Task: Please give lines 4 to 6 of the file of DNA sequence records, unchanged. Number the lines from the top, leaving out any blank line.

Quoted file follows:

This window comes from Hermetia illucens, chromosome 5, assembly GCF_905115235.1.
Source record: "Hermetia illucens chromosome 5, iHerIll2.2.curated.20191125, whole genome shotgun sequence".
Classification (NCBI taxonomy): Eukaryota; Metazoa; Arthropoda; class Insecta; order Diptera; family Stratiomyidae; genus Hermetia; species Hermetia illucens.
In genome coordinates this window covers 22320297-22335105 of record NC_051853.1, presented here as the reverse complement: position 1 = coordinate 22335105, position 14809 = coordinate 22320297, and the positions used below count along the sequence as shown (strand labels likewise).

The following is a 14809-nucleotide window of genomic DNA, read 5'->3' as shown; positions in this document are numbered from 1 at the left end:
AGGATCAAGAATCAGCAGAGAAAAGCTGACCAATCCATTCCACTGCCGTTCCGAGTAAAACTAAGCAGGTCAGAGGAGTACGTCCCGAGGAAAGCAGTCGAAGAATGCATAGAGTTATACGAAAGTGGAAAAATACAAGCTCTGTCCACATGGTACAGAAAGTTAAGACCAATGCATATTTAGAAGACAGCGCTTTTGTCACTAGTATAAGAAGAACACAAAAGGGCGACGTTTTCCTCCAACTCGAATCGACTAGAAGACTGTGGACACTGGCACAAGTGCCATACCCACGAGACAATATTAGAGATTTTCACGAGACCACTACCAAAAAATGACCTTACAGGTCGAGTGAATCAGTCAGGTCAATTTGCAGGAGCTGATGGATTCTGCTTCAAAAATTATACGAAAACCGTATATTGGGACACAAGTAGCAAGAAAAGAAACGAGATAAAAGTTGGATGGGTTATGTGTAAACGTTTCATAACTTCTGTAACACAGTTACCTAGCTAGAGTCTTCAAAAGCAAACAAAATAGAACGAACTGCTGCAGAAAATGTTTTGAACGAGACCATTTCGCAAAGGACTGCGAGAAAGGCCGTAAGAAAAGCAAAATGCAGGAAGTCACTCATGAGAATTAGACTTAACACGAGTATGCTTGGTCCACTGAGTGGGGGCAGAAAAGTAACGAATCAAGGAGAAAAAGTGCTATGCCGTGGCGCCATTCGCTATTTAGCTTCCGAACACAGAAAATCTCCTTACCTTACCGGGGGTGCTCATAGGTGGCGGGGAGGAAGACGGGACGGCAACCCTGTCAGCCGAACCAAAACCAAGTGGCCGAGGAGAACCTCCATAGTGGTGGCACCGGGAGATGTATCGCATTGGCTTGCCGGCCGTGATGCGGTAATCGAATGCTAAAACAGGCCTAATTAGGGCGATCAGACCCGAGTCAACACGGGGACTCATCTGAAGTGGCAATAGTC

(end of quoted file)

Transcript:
In genome coordinates this window covers 22320297-22335105 of record NC_051853.1, presented here as the reverse complement: position 1 = coordinate 22335105, position 14809 = coordinate 22320297, and the positions used below count along the sequence as shown (strand labels likewise).

The following is a 14809-nucleotide window of genomic DNA, read 5'->3' as shown; positions in this document are numbered from 1 at the left end:
AGGATCAAGAATCAGCAGAGAAAAGCTGACCAATCCATTCCACTGCCGTTCCGAGTAAAACTAAGCAGGTCAGAGGAGTACGTCCCGAGGAAAGCAGTCGAAGAATGCATAGAGTTATACGAAAGTGGAAAAATACAAGCTCTGTCCACATGGTACAGAAAGTTAAGACCAATGCATATTTAGAAGACAGCGCTTTTGTCACTAGTATAAGAAGAACACAAAAGGGCGACGTTTTCCTCCAACTCGAATCGACTAGAAGACTGTGGACACTGGCACAAGTGCCATACCCACGAGACAATATTAGAGATTTTCACGAGACCACTACCAAAAAATGACCTTACAGGTCGAGTGAATCAGTCAGGTCAATTTGCAGGAGCTGATGGATTCTGCTTCAAAAATTATACGAAAACCGTATATTGGGACACAAGTAGCAAGAAAAGAAACGAGATAAAAGTTGGATGGGTTATGTGTAAACGTTTCATAACTTCTGTAACACAGTTACCTAGCTAGAGTCTTCAAAAGCAAACAAAATAGAACGAACTGCTGCAGAAAATGTTTTGAACGAGACCATTTCGCAAAGGACTGCGAGAAAGGCCGTAAGAAAAGCAAAATGCAGGAAGTCACTCATGAGAATTAGACTTAACACGAGTATGCTTGGTCCACTGAGTGGGGGCAGAAAAGTAACGAATCAAGGAGAAAAAGTGCTATGCCGTGGCGCCATTCGCTATTTAGCTTCCGAACACAGAAAATCTCCTTACCTTACCGGGGGTGCTCATAGGTGGCGGGGAGGAAGACGGGACGGCAACCCTGTCAGCCGAACCAAAACCAAGTGGCCGAGGAGAACCTCCATAGTGGTGGCACCGGGAGATGTATCGCATTGGCTTGCCGGCCGTGATGCGGTAATCGAATGCTAAAACAGGCCTAATTAGGGCGATCAGACCCGAGTCAACACGGGGACTCATCTGAAGTGGCAATAGTC